Female Solo Travel: An 1889 Race Around The World

When two 19th-century women set out to circle the globe at the same time, in different directions, the public was fascinated! A worldwide race between female adventurers. The goal: to beat Jules Verne’s Phileas Fogg’s 80-day fictional trip, and to beat each other!

The Contenders: Nellie Bly vs. Elizabeth Bisland

Nellie Bly was the well-known daredevil reporter for Joseph Pulitzer’s New York World. Elizabeth Bisland was a writer and editor for Cosmopolitan magazine.

Both women’s separate accounts are compiled in a single volume. The book weaves back and forth between the two: Bly vs. Bisland: Beating Phileas Fogg In The Race Around The World.

Both adventurers had to prepare in just a night. You can tell the difference between their styles in their writing, and in how they prepared for the trip in so short a time.

Female Solo Traveler #1: Nellie Bly

Nellie Bly had already won the title of daredevil, having traveled by train to Mexico to work as a correspondent.

She also committed herself to the Blackwell Island lunatic asylum. She wrote an exposé on the mistreatment of the patients.

So it surprised Nellie when her newspaper publisher refused to let her make this trip around the world. She was furious when he told her that he preferred to send a man.

(This is the old smallpox hospital on New York City’s Roosevelt Island.)

Very well! Start the man, and I’ll start the same day for some other newspaper and beat him!

Her publisher backed down. He sent Nellie.

Nellie Bly was a simple woman. She packed just one dress and one jacket.

All of the possessions for her trip fit in just one mid-sized bag.

She didn’t want to lose time transferring luggage. Her mind was set on her goal of beating the 80-day record!

Nelly regretted not bringing a Kodak camera. They had debuted earlier that year. Many tourists throughout the world already had them, she said. This was an age of new technologies. The steam engine made this trip possible and the camera allowed people to record the experience!

Female Solo Traveler #2: Elizabeth Bisland

Elizabeth had arrived in New York City just two years before. She had just 50-cents in her pocket. Before long, she had made a name for herself, and had enough money to live comfortably.

She didn’t like the fame, though. Elizabeth did whatever she could to stay out of the spotlight.

One day, her publisher called her into his office. He informed her that she would be traveling around the world, and that she would be leaving the next morning!

Elizabeth Bisland was sophisticated. She packed much more clothing than Nelly, filling an entire trunk.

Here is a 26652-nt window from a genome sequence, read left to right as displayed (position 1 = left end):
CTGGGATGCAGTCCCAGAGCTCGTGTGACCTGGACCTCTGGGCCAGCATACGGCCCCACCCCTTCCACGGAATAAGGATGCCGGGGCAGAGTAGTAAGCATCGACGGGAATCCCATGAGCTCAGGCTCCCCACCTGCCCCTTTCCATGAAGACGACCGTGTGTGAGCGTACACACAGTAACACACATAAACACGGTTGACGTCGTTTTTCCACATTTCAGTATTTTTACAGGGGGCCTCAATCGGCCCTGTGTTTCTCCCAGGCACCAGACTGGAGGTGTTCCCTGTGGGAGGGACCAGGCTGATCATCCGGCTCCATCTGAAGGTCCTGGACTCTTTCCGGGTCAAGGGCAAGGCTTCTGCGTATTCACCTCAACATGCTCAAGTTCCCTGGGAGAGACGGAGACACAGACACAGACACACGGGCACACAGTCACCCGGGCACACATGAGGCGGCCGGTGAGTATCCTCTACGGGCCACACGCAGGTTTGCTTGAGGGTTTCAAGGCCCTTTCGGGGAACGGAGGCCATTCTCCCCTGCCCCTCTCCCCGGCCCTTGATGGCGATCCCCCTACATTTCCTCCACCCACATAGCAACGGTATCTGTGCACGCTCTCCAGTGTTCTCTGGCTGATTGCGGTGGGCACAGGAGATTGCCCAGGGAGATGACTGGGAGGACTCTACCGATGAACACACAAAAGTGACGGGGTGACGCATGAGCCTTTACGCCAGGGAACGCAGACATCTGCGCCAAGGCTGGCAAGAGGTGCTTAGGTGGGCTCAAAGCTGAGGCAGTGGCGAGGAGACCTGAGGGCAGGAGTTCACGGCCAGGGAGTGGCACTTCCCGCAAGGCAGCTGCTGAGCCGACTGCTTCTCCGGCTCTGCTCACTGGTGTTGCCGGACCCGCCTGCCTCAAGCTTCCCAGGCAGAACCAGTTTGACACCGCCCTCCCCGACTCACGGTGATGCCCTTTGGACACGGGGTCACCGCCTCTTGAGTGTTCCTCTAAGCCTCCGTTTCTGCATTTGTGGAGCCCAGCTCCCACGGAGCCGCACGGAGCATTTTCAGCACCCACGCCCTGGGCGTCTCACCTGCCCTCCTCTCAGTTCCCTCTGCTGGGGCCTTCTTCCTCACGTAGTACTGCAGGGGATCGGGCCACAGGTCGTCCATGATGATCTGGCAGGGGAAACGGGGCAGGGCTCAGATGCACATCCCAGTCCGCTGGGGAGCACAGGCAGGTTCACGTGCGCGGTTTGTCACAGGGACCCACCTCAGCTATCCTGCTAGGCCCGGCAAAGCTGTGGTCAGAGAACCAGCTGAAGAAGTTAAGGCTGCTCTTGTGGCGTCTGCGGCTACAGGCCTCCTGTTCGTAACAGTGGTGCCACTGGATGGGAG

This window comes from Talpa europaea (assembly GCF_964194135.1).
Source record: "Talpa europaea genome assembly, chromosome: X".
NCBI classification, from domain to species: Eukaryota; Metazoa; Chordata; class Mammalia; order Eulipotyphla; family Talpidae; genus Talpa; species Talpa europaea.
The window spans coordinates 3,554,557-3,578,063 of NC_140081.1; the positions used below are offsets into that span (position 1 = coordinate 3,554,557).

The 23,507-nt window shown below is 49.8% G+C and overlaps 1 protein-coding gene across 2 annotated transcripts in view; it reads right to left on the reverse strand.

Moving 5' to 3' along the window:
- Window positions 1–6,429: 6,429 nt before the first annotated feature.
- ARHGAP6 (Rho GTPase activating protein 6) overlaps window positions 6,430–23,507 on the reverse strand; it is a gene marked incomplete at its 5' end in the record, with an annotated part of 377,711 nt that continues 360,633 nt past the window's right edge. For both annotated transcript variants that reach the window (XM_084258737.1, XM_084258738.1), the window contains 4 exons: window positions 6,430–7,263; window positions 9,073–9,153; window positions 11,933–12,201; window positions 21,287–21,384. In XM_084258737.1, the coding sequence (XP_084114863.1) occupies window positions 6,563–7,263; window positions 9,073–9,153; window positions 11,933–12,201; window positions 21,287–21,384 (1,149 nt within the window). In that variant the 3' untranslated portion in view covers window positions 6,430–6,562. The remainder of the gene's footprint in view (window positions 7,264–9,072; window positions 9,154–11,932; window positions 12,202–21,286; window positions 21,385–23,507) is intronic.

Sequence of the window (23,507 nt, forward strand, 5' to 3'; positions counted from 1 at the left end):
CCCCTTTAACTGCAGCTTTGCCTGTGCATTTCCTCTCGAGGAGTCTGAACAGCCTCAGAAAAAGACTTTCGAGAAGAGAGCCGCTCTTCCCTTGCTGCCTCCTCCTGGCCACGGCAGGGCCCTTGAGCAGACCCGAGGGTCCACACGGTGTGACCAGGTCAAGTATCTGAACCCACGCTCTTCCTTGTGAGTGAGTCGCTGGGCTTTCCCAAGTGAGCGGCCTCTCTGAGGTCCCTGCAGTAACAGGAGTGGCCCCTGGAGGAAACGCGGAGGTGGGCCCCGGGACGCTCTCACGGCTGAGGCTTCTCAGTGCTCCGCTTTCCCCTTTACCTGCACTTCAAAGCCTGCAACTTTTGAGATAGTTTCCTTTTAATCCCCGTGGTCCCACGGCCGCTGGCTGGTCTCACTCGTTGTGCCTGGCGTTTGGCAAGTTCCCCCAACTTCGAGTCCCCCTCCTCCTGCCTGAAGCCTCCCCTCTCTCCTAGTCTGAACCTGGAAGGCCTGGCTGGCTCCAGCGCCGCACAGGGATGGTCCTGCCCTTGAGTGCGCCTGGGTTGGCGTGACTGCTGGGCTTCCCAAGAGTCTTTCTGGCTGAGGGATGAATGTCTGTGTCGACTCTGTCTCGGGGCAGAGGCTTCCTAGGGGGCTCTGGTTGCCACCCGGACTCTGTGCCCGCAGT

Here I am, looking at an old city map in Istanbul.

Two Solo Female Travelers vs. One Male Traveler With A Servant

Phileas Fogg, their inspiration from Around The World In 80 Days! traveled with his servant. These two female solo travelers were left to take care of every task themselves. They handled it all expertly! Of course, Fogg had a police warrant for his arrest, complicating his trip.

The Race Begins

High speed train racing down the tracks, reminiscent of the trips by these two brave female solo travelers

Both women began in New York City.

Bisland boarded a train for San Francisco to begin her journey. Meanwhile, Nellie Bly boarded a steamship for England. The steamship was the only part of the journey that Nellie booked in advance.

She wanted the freedom to travel spontaneously. If you, too, have that adventurous streak, you know how important spontaneity is! It lead to one of our most interesting adventures ever!

Nellie’s free spirit paid off, almost right away. When she arrived in England, Jules Verne and his wife had an invitation waiting for her to visit them in France. So Nellie made her first detour to meet them.

Verne told Nelly about his motivation in writing the book. A newspaper article calculating the possible of traveling the world in just 80 days. Verne knew he could calculate a better route.

Nelly explained the route she would be taking. Verne listened, and then asked why she would be passing through Bombay, like Phileas Fogg did. Nelly said she was more interested in saving time than a young widow, which was Fogg’s motive for passing through Bombay.

Opinion About The Book

Nellie Bly and Elizabeth Bisland were two adventurous women, as different as could be! Nellie was very practical, ready for adventure. Elizabeth was more sophisticated with a more literary style. Nellie was more prolific, so she has many more sections in the book.

The spirit of adventure in both of these women makes their trips exciting to follow. The actual observations, though, are not the modern ones that we’re used. Parts sound racially ignorant, but there are many intriguing events and a lot of great writing. Mostly, you’ll enjoy the adventures of these audacious women. They were ahead of their time.

Shorter but always interesting stories @moodandmystery on Instagram

Read about other strong women below: